Long before the invention of portland cement, the Romans created impressive concrete structures using lime and a volcanic ash (with properties that were first discovered in Pozzuoli, Italy) that reacted with the lime and hardened the concrete. Coal fly ash, which is the particulate matter collected by pollution-control equipment from the smokestacks of coal-burning power plants, has a similar pozzolanic effect because of its silica and alumina content. Other widely used pozzolans are blast-furnace slag and silica fume.
Portland and similar cements react with water (hydrate) to create a gel that hardens by absorbing carbon dioxide. As it hardens, the cement binds aggregates (typically sand and crushed stone) together, creating concrete. When portland cement cures, it leaves behind some hydrated lime. Adding fly ash or another pozzolan allows that lime to cure as well (as in the Roman walls), making the concrete stronger and less porous.
Fly ash and other pozzolans increase the durability of concrete and can also be used to shrink its environmental footprint by reducing the amount of portland cement in the mix. Nearly a ton of carbon dioxide is emitted to produce each ton of portland cement, while fly ash is a byproduct of energy generation. Mixes in which up to 25% of the cement is replaced by fly ash are quite common, and some designers are specifying over 50% substitution for certain applications. High-volume fly ash mixes must be tested before each application because the chemistry of fly ash is more variable than that of portland cement. They also have to be managed differently as they cure, because they tend to cure and gain strength more slowly than mixes with more cement.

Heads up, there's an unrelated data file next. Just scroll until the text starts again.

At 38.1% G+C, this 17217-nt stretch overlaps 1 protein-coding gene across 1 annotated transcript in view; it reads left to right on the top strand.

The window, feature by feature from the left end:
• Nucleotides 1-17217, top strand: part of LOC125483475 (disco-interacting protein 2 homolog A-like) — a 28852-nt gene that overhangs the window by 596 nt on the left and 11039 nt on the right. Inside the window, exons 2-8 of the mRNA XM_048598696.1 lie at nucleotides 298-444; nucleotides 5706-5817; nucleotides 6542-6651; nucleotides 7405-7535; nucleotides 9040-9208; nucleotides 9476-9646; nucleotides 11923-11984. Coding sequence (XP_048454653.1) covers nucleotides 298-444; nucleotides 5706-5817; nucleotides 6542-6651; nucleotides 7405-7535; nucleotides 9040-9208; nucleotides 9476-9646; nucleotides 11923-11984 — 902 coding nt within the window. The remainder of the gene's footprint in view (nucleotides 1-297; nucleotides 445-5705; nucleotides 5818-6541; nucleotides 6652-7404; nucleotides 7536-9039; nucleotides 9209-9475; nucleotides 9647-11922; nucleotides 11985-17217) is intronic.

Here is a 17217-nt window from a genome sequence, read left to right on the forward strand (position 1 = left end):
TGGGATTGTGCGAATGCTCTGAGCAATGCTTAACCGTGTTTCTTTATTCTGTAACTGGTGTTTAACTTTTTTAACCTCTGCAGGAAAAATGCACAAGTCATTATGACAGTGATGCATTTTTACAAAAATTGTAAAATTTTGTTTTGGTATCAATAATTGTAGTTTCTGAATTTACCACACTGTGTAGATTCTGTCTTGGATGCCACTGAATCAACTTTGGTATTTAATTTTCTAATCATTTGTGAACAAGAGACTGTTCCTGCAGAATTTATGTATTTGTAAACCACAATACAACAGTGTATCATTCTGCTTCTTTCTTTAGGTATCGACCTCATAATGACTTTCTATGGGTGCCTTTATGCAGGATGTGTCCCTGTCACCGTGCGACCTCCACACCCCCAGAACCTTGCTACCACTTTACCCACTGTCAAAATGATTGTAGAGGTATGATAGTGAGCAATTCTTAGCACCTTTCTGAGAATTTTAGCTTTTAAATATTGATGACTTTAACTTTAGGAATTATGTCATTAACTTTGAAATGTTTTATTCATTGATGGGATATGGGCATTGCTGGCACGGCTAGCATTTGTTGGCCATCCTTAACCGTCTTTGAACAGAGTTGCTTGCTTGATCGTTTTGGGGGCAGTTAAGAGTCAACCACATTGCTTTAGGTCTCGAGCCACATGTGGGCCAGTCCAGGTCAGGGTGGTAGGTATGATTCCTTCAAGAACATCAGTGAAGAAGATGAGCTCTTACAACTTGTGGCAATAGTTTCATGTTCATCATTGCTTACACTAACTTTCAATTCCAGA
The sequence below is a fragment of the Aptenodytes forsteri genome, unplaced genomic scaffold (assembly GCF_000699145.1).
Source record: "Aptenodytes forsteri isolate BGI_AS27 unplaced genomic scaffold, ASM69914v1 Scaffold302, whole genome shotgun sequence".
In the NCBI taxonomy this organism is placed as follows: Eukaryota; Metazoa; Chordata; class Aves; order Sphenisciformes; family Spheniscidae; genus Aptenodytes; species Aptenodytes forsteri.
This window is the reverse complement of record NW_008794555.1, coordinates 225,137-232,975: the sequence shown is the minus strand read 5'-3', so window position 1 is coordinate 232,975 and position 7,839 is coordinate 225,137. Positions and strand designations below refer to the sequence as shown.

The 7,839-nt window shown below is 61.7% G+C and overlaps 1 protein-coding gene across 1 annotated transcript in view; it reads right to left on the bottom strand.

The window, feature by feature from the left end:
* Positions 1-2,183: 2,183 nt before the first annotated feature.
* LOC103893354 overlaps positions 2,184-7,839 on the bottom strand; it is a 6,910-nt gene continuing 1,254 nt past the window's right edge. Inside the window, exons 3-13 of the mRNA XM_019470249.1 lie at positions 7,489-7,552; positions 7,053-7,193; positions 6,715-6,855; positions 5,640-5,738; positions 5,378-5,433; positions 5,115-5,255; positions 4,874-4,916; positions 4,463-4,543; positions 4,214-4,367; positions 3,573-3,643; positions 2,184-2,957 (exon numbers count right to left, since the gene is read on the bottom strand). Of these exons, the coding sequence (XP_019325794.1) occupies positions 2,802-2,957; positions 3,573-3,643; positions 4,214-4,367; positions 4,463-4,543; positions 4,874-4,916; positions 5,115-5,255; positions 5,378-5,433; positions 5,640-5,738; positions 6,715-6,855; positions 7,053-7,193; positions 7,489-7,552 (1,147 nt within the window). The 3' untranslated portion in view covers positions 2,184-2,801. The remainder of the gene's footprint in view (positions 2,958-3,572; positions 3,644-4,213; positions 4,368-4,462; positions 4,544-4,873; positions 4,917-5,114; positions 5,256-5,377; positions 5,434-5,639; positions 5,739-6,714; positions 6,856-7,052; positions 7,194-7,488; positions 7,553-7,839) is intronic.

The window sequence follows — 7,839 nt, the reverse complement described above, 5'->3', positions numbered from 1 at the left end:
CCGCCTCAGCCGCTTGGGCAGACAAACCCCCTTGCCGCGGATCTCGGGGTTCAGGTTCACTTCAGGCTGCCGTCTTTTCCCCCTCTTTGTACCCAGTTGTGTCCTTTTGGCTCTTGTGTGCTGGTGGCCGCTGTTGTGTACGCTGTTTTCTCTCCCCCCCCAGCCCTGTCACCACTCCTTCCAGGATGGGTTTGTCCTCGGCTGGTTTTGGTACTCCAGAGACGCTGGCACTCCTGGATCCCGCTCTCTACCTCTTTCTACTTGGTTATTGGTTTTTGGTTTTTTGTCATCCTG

Use of fly ash in concrete in the U.S. is governed largely by ASTM Standard C618. This standard prohibits the use of fly ash with too much residual carbon, which indicates that the coal was not burned thoroughly enough. Residual carbon impedes air entrainment and reduces the concrete’s freeze-thaw resistance.
Fly ash is classified as Class F or Class C. Class F fly ash comes primarily from burning coal found in the Appalachian Mountains and southeastern U.S., and is purely pozzolanic in its effect. Class C fly ash tends to come from younger coals found in the western U.S. It has cementitious, in addition to pozzolanic, properties, so using it instead of some of the cement in a mix will not affect early strength gain as much.
All fly ash consists mostly of the mineral constituents of coal that don’t burn with the hydrocarbons, including a variety of potentially hazardous heavy metals such as mercury, lead, selenium, arsenic, and cadmium. There is little evidence that these metals will leach out of concrete made with fly ash, but questions remain about whether those hazardous ingredients might complicate eventual reuse or disposal of the concrete (see EBN Vol. 17, No. 9).